The BookGate scandal in Baltimore is still going strong, as both the media and the state government investigate the alleged self-dealing, grifting activities of Mayor Catherine Pugh and the nearly one million dollars she collected for her “Healthy Holly” series of children’s books. The latest revelation, instead of opening yet another jackpot of cash, takes us back to the origin of the story. Once Pugh began writing and publishing her books through her LLC, how did the University of Maryland Medical System wind up ordering a hundred thousand of them?

Pugh claims she was approached by other members of the UMMS board. But now, the new, acting CEO of UMMS is contradicting that story, saying it was Pugh who pushed for the deal. (Baltimore Sun)

Baltimore Mayor Catherine Pugh solicited a lucrative no-bid arrangement to sell copies of her self-published children’s books to the University of Maryland Medical System in “direct conversations” with the hospital network’s CEO, a top system official testified Saturday in Annapolis.

Acting CEO John W. Ashworth III said his predecessor, Robert A. Chrencik, talked with Pugh about buying the “Healthy Holly” books.

“We do know that the mayor approached us,” Ashworth told the House Health and Government Operations Committee. “She had direct conversations with the president and CEO at the time, and possibly others. But we need to look into that even more to make a determination about how all of that occurred.”

That certainly makes a lot more sense than the story Pugh fed to the press. She’s claimed from the beginning that she was waiting for a UMMS board meeting to begin and had been “thumbing through a copy” of one of the books when another member took notice. That supposedly triggered this entire chain of events. The UMMS CEO recalls it quite differently.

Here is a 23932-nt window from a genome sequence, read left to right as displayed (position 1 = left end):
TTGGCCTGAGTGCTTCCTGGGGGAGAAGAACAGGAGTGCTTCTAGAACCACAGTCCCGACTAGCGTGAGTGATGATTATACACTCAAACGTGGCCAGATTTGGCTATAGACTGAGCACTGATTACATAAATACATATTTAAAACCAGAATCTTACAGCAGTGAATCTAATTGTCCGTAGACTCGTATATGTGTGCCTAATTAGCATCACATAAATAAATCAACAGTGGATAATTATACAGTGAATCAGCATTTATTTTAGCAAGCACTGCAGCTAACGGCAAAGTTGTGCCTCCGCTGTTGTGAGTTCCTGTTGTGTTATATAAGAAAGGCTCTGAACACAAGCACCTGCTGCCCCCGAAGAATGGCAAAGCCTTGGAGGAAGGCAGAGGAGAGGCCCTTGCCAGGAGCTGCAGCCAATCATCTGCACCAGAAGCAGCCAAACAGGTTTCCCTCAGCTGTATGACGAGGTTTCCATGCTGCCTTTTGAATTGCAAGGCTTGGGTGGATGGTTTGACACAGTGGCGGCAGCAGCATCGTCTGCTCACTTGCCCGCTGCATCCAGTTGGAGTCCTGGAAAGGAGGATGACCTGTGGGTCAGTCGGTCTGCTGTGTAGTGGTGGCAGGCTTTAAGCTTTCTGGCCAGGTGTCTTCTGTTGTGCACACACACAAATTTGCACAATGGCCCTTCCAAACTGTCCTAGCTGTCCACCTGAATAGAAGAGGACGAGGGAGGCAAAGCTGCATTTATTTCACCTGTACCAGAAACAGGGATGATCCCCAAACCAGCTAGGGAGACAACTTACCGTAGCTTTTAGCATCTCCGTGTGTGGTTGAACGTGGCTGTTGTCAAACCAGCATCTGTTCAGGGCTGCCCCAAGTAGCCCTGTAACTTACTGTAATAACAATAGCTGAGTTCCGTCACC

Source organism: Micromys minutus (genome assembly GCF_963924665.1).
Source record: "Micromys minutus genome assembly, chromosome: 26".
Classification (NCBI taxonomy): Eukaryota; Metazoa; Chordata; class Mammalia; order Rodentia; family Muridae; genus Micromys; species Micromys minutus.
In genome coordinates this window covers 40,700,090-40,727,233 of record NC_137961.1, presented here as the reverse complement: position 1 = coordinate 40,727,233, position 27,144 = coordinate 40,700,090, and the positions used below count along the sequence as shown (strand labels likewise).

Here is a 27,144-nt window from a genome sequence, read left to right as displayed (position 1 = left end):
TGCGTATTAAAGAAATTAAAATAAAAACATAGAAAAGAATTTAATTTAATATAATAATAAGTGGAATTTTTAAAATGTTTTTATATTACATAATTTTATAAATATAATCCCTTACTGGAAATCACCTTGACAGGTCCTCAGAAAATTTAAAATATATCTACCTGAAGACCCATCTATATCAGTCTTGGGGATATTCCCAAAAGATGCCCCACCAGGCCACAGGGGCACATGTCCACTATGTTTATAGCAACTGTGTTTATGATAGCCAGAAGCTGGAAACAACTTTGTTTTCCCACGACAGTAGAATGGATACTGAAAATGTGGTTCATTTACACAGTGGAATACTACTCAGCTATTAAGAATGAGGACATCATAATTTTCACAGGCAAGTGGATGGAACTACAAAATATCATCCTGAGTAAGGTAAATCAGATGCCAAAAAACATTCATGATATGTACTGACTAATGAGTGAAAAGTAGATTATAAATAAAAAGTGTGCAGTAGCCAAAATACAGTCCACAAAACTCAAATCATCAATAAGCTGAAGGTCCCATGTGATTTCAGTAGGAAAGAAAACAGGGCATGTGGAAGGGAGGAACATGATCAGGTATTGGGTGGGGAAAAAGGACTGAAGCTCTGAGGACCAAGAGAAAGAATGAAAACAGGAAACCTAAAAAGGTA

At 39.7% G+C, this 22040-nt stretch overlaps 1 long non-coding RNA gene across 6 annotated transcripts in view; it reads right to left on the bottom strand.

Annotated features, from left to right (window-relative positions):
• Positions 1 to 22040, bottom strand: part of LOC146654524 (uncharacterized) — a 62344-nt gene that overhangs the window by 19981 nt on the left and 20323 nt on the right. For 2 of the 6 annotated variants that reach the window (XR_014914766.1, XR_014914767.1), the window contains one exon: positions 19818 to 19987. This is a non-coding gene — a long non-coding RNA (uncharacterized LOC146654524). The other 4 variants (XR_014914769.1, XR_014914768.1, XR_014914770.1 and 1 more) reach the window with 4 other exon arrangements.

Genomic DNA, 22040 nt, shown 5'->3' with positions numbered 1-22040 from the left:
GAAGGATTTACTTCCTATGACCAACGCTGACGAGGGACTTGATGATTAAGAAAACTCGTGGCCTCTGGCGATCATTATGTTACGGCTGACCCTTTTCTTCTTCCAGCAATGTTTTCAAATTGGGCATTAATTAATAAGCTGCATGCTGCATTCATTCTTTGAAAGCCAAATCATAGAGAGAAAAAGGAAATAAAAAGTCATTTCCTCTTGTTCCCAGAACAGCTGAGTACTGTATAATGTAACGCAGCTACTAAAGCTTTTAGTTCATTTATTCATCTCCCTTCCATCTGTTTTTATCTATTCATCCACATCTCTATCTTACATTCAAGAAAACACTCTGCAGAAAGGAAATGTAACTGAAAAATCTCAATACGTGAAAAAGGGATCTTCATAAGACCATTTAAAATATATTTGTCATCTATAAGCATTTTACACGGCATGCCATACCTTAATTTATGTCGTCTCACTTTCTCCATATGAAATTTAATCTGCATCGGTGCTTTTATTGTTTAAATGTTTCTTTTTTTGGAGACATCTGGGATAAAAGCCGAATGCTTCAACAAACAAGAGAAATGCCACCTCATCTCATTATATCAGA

And which of these stories makes more sense? Pugh was in that board room for a meeting, presumably with another set of adults. But in case the meeting was running late she brought along some reading material? And it was a children’s book? A book that she herself wrote? The thing is only twenty pages long and is comprised primarily of pictures. Had she forgotten some of the key plot points? The whole thing stinks like a dumpster fire and now UMMS isn’t covering for her by backing up her story.

One thing I keep asking over and over is if all of this obvious grifting could possibly be legal. It’s unethical to be sure, but were any laws broken? The Baltimore Sun helpfully compiled a list of commonly asked questions about this scandal recently and they tackled that one head on. The first, three-word sentence of their response will let you know that you shouldn’t feel too bad if don’t know the answer.

Is any of this illegal?

We don’t know.

As a state senator and as mayor, Ms. Pugh has been required to report outside sources of income on financial disclosure forms, under penalty of perjury, and she did not include information about Healthy Holly LLC on her Senate forms. (Since The Sun first reported on Healthy Holly, she filed amended forms.)

Whether her lapses amount to a crime depends on whether she knew or should have known that the Healthy Holly income needed to be disclosed. (Ms. Pugh did disclose other outside sources of income.) The State Prosecutor’s Office, which successfully prosecuted former Baltimore County Superintendent Dallas Dance for perjury in his failure to disclose outside income, is now investigating.

Aside from failing to fill out the ethics and income disclosure forms properly, the only other possible criminal charges they mention involve a situation where Pugh might have failed to declare the income on her taxes. But that’s just run-of-the-mill tax fraud. And we don’t even know if it took place because the Mayor is still refusing to provide her tax returns showing that she declared all of the Healthy Holly income.

If she did, she could conceivably skate away from all of this. That’s because neither the city nor the state ever bothered to pass a law barring elected officials from these sorts of self-dealing, no-bid contract shenanigans. And here’s the kicker for you. As also reported in that Baltimore Sun Q&A, if she’s not convicted of a crime, she can’t be removed from office except by the voters at the next election. There is no provision in municipal or state law for removing her through impeachment or recall.

Man… good work if you can get it, eh?